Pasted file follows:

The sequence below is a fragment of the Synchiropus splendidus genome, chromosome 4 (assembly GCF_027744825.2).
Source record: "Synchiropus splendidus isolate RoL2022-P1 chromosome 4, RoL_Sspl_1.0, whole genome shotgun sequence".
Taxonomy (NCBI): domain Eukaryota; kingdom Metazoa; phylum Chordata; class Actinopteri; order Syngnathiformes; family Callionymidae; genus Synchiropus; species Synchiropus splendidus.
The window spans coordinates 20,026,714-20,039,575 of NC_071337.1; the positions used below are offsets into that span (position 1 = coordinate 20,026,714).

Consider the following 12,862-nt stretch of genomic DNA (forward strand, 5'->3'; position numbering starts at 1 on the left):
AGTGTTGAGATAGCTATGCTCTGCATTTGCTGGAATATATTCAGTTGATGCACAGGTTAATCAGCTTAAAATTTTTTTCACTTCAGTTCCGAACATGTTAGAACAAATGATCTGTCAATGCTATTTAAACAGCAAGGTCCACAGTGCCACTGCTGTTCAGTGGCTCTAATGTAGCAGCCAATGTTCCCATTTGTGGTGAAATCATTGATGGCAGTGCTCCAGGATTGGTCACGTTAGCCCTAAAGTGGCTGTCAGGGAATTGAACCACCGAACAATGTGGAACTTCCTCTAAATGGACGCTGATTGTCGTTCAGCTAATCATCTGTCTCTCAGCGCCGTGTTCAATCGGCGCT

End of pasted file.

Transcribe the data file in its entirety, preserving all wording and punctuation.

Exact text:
The sequence below is a fragment of the Synchiropus splendidus genome, chromosome 4 (assembly GCF_027744825.2).
Source record: "Synchiropus splendidus isolate RoL2022-P1 chromosome 4, RoL_Sspl_1.0, whole genome shotgun sequence".
Taxonomy (NCBI): domain Eukaryota; kingdom Metazoa; phylum Chordata; class Actinopteri; order Syngnathiformes; family Callionymidae; genus Synchiropus; species Synchiropus splendidus.
The window spans coordinates 20,026,714-20,039,575 of NC_071337.1; the positions used below are offsets into that span (position 1 = coordinate 20,026,714).

Consider the following 12,862-nt stretch of genomic DNA (forward strand, 5'->3'; position numbering starts at 1 on the left):
AGTGTTGAGATAGCTATGCTCTGCATTTGCTGGAATATATTCAGTTGATGCACAGGTTAATCAGCTTAAAATTTTTTTCACTTCAGTTCCGAACATGTTAGAACAAATGATCTGTCAATGCTATTTAAACAGCAAGGTCCACAGTGCCACTGCTGTTCAGTGGCTCTAATGTAGCAGCCAATGTTCCCATTTGTGGTGAAATCATTGATGGCAGTGCTCCAGGATTGGTCACGTTAGCCCTAAAGTGGCTGTCAGGGAATTGAACCACCGAACAATGTGGAACTTCCTCTAAATGGACGCTGATTGTCGTTCAGCTAATCATCTGTCTCTCAGCGCCGTGTTCAATCGGCGCT